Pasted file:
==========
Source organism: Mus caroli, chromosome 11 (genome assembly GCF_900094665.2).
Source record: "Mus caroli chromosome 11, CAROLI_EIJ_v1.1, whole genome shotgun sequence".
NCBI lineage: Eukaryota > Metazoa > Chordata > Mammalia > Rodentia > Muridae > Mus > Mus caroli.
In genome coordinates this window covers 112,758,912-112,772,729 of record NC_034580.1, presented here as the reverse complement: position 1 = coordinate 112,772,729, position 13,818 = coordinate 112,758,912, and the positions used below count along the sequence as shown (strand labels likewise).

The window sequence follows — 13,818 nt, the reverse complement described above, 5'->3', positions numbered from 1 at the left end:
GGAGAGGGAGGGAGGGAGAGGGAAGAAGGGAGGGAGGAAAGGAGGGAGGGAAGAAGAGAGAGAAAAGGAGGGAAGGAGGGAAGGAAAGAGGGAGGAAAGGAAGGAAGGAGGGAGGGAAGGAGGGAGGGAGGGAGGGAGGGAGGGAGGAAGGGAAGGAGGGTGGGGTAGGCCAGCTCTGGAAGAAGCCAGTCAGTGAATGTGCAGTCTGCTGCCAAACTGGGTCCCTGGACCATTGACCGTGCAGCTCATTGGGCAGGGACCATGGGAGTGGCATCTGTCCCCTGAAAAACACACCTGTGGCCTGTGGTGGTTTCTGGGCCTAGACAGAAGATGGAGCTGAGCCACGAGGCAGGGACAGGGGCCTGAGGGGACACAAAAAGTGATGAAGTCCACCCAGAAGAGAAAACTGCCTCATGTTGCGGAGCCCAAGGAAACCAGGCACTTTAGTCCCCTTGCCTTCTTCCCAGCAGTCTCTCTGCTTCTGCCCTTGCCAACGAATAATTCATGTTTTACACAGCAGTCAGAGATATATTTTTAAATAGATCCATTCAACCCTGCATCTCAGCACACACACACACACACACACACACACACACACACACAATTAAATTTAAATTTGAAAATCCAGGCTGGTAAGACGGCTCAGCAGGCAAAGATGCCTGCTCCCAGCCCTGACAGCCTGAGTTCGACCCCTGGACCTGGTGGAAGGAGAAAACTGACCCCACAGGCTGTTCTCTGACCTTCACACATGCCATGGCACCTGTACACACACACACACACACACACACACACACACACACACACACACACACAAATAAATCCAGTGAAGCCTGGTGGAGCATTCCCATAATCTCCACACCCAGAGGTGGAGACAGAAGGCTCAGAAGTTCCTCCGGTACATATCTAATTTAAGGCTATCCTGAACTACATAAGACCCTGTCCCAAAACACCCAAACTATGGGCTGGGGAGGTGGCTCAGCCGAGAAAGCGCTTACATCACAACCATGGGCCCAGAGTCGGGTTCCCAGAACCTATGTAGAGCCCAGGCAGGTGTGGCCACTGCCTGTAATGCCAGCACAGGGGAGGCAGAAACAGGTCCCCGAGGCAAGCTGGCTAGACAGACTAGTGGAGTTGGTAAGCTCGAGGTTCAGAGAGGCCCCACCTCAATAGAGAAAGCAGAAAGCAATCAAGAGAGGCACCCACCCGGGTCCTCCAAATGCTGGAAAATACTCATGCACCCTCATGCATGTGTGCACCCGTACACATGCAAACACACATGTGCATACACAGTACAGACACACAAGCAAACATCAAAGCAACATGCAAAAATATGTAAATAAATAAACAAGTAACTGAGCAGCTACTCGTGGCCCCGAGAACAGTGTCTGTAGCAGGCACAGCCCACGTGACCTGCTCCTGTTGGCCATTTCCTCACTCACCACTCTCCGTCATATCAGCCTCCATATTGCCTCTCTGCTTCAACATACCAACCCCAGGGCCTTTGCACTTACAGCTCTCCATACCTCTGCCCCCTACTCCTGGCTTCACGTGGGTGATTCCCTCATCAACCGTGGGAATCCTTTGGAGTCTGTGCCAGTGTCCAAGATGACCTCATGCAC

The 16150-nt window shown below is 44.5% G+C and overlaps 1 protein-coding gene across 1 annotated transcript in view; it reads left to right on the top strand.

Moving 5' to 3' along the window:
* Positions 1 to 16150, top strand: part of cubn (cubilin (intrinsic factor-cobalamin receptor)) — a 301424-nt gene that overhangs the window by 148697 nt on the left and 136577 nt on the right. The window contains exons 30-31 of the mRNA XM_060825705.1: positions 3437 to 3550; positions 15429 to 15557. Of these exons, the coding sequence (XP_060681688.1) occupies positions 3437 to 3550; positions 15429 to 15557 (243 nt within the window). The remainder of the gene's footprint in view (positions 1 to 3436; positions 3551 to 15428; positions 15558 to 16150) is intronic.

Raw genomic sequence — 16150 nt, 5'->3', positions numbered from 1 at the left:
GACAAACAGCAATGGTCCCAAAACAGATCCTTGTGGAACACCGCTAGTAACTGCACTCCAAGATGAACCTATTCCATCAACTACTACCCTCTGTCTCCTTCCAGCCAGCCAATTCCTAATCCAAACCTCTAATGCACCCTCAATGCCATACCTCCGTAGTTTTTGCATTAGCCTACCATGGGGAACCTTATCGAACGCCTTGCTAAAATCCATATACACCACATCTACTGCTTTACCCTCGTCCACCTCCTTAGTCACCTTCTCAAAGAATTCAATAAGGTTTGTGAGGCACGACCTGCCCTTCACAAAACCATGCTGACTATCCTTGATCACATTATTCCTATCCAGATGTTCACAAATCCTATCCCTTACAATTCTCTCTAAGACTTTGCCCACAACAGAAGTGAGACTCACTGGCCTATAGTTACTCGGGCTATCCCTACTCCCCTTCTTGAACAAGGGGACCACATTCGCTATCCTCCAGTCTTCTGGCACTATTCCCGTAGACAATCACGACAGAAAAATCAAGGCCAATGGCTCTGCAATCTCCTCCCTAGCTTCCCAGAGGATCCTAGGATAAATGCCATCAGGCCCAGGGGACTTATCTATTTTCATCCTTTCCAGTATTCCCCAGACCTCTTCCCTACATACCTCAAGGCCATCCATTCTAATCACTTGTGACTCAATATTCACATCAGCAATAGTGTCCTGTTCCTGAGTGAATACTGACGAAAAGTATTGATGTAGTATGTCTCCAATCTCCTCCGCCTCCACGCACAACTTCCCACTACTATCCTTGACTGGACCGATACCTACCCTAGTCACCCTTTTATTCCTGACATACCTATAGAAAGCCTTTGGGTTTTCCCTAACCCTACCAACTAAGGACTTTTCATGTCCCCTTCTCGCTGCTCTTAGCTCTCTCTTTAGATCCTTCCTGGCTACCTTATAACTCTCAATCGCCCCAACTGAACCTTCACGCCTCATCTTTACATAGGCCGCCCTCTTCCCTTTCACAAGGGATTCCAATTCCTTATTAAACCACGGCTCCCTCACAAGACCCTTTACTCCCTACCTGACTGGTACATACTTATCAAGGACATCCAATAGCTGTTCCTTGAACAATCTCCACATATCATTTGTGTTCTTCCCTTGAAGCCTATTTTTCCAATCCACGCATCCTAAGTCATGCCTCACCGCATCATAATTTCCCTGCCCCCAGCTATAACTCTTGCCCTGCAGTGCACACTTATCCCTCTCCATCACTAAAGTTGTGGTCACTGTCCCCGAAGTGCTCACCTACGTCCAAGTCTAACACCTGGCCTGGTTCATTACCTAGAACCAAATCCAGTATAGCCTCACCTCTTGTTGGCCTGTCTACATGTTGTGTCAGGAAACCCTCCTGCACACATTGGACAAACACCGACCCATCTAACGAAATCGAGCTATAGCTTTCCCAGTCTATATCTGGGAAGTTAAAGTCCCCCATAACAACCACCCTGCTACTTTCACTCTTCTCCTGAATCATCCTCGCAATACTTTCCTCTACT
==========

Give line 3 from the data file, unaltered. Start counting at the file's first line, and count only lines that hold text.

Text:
NCBI lineage: Eukaryota > Metazoa > Chordata > Mammalia > Rodentia > Muridae > Mus > Mus caroli.